The Bulgarian people's folklore world is unique. And no matter whether it is associated with songs for weddings, grape picking or harvesting, with cradle songs or working bee refrains, with a quick Ruchenitsa dance, slow Horo ring dance or Koukeri masked dancers' games, with a bird, engraved on a heavy belt buckle, with a painted earthenware pitcher or an exquisite wood-carving, this world has always been alive and captivating.
The striking, life-affirming and expressive sounds, rhythms and colours of Bulgarian folklore transcend differences, state frontiers and language barriers, and as every true work of art, touch the heart, arousing amazement and admiration, gratitude and reverence for the creative genius of the people.
The Bulgarian folklore is rooted far back deep into the past. It has preserved the customs of one of the oldest European peoples. In this sense, Bulgarian folklore is a gene bank of the Paleo-European cultural heritage.
Having inherited age-old traditions, inspired by the native landscape and carrying the rich mentality of generations of Bulgarians, the works of Bulgarian folklore come to life naturally, like the breathing of people, whose life passes in these wonderful native places. The popular creative person spontaneously shares the quivers of his heart with friends, relatives and neighbours, and often confesses to himself, too, his joys, fears and his hopes. And employing the entire strength of his creative nature, he puts together a moving and influencing world, touching by its frankness, beauty and simple truths of life: about loyalty and striving, about sadness and love, about power and beauty, about everything that the eyes relish or that shakes the soul. Shining in this captivating poetic world are cherry eyes, and basil-like eyelashes, quivering under woollen braids-like outlined eye-brows; braids of hair, like snakes, swing on the lovely body of maidens, or hair spreads like golden wheat in the moonlight. And when the people sense that love and sadness become intolerable to man, that the passions are not subordinate to anything earthly, with the amazing simplicity of the creative men of genius, they populate their works with unearthly beings and cosmic forces. And the Sun brides start shining like gold; a wonderfully beautiful girl sighs after a horrible dragon; valiant young men compare their strength with heaven and the stars. The wooden kaval pipes lovingly play next to dark nightly wells, and ethereal wood nymphs steal male shirts and fascinate men's hearts.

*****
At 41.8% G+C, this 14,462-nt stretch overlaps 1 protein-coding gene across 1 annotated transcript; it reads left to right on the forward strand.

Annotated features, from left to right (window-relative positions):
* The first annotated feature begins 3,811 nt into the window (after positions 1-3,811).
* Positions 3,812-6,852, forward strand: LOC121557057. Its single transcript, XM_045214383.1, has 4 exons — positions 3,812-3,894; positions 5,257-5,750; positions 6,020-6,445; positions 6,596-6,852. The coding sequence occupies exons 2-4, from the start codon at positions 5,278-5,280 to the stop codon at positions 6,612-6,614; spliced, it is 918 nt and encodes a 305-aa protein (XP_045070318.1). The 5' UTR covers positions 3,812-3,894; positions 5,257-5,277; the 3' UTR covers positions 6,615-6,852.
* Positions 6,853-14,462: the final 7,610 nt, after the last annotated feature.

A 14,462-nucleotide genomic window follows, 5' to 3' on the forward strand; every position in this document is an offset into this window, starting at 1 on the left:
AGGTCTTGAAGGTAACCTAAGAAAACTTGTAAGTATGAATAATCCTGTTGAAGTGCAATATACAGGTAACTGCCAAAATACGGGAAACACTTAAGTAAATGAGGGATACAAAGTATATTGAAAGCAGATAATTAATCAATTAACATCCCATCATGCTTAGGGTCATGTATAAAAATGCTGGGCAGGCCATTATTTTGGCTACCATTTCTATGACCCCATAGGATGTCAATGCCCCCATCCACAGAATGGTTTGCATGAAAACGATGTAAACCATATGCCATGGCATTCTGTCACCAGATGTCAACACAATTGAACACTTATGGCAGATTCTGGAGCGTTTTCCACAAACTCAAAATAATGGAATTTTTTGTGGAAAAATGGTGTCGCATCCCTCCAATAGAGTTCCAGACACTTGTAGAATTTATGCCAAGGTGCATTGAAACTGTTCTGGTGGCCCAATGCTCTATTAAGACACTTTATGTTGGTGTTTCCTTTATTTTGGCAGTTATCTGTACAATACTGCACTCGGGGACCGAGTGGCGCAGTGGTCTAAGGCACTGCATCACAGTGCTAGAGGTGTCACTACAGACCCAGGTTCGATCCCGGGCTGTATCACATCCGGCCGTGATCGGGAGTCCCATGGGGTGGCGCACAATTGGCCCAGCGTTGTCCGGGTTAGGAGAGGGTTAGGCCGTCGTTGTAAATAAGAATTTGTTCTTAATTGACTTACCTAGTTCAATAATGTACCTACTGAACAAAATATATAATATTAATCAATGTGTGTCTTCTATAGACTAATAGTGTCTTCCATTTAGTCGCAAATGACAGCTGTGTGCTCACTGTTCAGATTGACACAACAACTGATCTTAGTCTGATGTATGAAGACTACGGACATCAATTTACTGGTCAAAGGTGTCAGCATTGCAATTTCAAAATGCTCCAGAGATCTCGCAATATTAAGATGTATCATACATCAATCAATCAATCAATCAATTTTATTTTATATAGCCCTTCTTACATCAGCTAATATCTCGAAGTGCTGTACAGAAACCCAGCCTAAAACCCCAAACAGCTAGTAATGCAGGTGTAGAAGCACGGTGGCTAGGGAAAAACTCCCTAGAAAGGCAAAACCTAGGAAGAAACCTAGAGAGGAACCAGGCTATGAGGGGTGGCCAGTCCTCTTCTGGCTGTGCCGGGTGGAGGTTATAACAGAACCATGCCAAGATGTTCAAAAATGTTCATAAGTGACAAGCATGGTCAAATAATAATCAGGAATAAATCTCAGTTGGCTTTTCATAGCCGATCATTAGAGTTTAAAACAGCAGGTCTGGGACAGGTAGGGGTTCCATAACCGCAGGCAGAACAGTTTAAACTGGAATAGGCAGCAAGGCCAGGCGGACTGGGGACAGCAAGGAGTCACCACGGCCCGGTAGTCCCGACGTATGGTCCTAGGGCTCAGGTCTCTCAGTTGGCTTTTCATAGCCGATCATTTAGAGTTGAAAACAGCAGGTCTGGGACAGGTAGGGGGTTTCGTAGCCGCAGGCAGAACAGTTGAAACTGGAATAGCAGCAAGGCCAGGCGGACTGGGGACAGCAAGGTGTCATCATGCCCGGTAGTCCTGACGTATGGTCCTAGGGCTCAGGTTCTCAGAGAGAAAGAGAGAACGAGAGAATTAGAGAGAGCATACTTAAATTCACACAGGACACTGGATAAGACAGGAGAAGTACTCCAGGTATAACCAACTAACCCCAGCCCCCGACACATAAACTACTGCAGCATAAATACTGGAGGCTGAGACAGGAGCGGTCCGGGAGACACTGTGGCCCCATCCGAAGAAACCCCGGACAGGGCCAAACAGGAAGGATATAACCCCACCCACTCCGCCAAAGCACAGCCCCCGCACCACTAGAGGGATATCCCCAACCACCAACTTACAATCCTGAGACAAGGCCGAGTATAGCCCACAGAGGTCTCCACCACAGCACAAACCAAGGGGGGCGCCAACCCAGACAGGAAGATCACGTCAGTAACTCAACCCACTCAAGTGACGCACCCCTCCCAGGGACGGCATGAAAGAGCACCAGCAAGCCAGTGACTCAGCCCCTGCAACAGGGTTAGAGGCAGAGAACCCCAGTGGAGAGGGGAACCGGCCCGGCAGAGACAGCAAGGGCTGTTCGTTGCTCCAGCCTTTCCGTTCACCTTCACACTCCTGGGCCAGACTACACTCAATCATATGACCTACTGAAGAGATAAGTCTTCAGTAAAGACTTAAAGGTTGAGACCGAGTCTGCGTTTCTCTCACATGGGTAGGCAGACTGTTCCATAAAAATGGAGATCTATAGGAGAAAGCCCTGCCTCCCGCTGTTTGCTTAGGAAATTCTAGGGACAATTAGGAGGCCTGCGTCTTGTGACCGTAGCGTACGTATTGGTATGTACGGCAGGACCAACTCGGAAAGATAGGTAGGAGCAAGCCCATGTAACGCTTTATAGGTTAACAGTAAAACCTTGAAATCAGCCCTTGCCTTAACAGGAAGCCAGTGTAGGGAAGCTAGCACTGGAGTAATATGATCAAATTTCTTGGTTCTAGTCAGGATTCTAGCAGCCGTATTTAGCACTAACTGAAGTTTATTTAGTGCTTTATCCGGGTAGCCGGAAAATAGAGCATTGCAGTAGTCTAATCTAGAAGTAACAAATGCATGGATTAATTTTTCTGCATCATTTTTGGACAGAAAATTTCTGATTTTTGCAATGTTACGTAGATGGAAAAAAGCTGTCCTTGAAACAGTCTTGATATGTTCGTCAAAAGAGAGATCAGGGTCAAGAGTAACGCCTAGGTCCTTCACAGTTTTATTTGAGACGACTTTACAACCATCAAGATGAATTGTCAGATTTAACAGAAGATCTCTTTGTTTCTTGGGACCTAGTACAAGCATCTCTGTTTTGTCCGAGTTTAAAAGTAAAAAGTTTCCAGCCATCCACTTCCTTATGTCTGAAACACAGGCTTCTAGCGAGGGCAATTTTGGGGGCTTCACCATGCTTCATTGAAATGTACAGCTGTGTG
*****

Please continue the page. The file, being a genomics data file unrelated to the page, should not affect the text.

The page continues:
The Bulgarian music folklore, produced as a result of the tradition and the overall development of the common Bulgarian folklore style, is characterized by exceptional wealth of metre and rhythm. Sound-making, specific for folk singing, is unique, as well. The Bulgarian singing in two voices, as part of the multi-voice music performance, singing with an "open" throat, the calls, the making of an Oh-sound, the slow trembling of the voice, the interflowing, "the shaking" (an original melody decoration with the involvement of the throat, whereby the tone is split into pieces) and many more ornaments, amazing the hearer, continue to impress the world to this day, too. A true mystery these Bulgarian voices are...
What draws the attention both in the songs and in the dances are the mixed rhythms and uneven times. The complicated intonations and rhythms, combined with a great diversity of movements, steps, leaps and dynamic contrasts arouse admiration in everyone, having got in touch with the musical and dancing wealth of the Bulgarians. Quite a few of the steps, movements and postures of the body recreate the movements of the animals in Nature and are evident even in the names of the dances (A Bear's Dance, a Hare Game, Beetle Perching). Others include certain motions, related to the working activities of the Bulgarian people (digging, harvesting, cutting wood, sowing) or are imitations of crafts (a Potter' Horo Ring Dance, a Butcher's Horo Ring Dance). Still others are associated with various rites, rituals and customs (the Peperouda [Butterfly] Dance, the Nestinari [Fire Dancers] and the Koukeri [Masked Dancers] games).
As soon as they have come into being, the songs and dances of the Bulgarian people have been a means of communication. Their folk art has been closely connected with their way of life and with the world and the people around. Having recreated what he has experienced in a song or in a dance, in a character or a colour pattern, man is in a hurry to share it with the rest, preserving his individual, characteristic way of expression.